Do untreated intraspinal anomalies in congenital scoliosis impact the safety and efficacy of spinal correction surgery? A retrospective case-control study

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OBJECTIVE

Intraspinal anomalies associated with congenital scoliosis (CS) complicate the decision-making process for spinal correction surgery in CS patients. Recently, deformity correction surgery without prior prophylactic neurological intervention has been recognized to be safe in CS patients with intact or stable neurological status. However, no case-control study has identified the surgical outcomes and risks of spinal correction surgery in this patient population. The authors sought to investigate the safety and efficacy of spinal correction surgery for CS associated with untreated intraspinal anomalies (split cord malformation [SCM], tethered cord, and/or syringomyelia) with intact or stable neurological status.

METHODS

A group of CS patients with intraspinal anomalies (CS+IA) and another group of CS patients without intraspinal anomalies (CS-IA) undergoing 1-stage posterior correction surgery were retrospectively reviewed. The radiographic and clinical outcomes and postoperative complications were compared between the 2 groups.

RESULTS

There were 57 patients in the CS+IA group and 184 patients in the CS-IA group. No significant difference was observed in age, sex, spinal curve pattern, main Cobb angle, and flexibility of the main curve between the 2 groups (p > 0.05 for all). The postoperative correction rates of the major curve were comparable between the 2 groups (53.5% vs 55.7% for the CS+IA and CS-IA groups, respectively, p > 0.05). No significant difference was observed in the incidence of either implant-related or neurological complications between 2 groups. No patients in the CS+IA group developed neurological complications, whereas 1 patient in the CS-IA group experienced transient weakness of the left lower extremity after surgery.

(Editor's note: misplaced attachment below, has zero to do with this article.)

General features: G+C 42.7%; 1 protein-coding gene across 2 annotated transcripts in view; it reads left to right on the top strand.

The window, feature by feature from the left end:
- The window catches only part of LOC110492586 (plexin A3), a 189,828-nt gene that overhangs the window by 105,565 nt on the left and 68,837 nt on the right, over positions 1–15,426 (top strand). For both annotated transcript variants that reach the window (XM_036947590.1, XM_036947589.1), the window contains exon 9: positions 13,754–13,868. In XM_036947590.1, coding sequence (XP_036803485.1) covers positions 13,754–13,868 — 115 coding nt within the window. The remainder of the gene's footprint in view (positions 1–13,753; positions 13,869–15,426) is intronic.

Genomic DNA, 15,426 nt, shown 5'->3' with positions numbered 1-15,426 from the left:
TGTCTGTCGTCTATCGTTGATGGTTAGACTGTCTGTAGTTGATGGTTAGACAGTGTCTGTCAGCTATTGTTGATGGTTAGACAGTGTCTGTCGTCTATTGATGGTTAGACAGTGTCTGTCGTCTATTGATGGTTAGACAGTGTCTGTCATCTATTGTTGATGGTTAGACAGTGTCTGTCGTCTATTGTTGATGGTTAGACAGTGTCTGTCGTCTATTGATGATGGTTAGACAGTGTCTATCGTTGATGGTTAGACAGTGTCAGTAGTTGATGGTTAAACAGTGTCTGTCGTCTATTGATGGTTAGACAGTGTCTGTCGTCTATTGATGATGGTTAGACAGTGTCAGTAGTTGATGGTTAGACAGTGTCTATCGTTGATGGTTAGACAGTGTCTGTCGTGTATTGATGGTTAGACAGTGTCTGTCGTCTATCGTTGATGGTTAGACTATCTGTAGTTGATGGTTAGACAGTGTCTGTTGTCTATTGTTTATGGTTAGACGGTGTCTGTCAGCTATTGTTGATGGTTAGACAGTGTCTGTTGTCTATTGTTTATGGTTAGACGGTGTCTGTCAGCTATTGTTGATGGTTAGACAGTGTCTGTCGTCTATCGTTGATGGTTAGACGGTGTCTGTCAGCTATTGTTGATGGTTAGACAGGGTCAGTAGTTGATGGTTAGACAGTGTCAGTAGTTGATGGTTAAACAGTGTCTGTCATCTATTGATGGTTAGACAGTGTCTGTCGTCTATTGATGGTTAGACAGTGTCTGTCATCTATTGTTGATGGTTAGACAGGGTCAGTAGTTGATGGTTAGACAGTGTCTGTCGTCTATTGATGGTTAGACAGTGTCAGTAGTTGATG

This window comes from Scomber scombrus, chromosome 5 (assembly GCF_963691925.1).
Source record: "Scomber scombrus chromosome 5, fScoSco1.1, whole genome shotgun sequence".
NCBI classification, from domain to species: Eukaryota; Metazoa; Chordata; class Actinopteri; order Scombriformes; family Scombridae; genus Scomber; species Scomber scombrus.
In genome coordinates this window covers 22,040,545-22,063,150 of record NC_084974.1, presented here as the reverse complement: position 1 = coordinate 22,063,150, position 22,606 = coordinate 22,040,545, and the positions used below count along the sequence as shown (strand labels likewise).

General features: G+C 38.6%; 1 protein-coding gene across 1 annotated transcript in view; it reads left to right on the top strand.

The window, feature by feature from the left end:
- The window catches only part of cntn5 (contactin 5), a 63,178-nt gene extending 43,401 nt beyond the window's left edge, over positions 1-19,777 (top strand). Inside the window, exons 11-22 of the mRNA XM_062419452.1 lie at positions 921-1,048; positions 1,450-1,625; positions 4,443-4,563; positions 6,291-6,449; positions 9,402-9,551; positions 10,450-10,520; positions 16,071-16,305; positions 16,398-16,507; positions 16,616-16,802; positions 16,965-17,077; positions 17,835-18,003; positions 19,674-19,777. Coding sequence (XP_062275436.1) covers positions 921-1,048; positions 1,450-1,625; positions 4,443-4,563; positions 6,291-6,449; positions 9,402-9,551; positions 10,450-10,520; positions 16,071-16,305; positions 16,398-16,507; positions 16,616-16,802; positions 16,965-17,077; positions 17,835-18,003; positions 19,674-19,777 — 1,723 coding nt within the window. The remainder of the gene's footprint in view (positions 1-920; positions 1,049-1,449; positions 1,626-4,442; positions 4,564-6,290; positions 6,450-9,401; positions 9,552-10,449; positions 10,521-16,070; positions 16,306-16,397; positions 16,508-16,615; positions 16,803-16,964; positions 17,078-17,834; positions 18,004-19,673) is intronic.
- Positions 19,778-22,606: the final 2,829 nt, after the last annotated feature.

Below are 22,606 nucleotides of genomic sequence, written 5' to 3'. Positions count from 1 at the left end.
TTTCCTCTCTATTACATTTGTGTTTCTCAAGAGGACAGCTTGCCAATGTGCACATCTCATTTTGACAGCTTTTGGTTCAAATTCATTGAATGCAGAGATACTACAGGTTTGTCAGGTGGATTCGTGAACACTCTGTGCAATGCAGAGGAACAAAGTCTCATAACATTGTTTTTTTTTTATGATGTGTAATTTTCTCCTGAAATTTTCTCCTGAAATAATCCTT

CONCLUSIONS

Coexisting intraspinal anomalies (SCM, tethered cord, and/or syringomyelia) in CS patients with normal or stable neurological status do not significantly increase the risk of neurological complications of correction surgery. Prophylactic neurosurgical intervention for intraspinal anomalies before correction surgery might be unnecessary for these patients.

ABBREVIATIONS CS = congenital scoliosis; CS+IA group = CS patients with intraspinal anomalies; CS-IA group = CS patients without intraspinal anomalies; SCM = split cord malformation.

Article Information

Correspondence Zezhang Zhu: Affiliated Drum Tower Hospital of Nanjing University Medical School, Nanjing, China. zhuzezhang@126.com.

INCLUDE WHEN CITING Published online April 5, 2019; DOI: 10.3171/2019.1.SPINE181205.

Q.Z. and B.S. contributed equally to this work.

Disclosures The authors report no conflict of interest concerning the materials or methods used in this study or the findings specified in this paper.

© AANS, except where prohibited by US copyright law.

Headings

Figures

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    A 13-year-old female asymptomatic CS patient with a type 1 SCM underwent posterior correction and fusion. The major thoracic curve was 65° at preoperation (A and B) and the preoperative MRI and CT showed type 1 SCM (C and D). Postoperatively, the major thoracic curve improved to 28° (E and F). At 2 years’ follow-up, the patient’s neurological status was intact and the scoliosis correction was well maintained (G and H).

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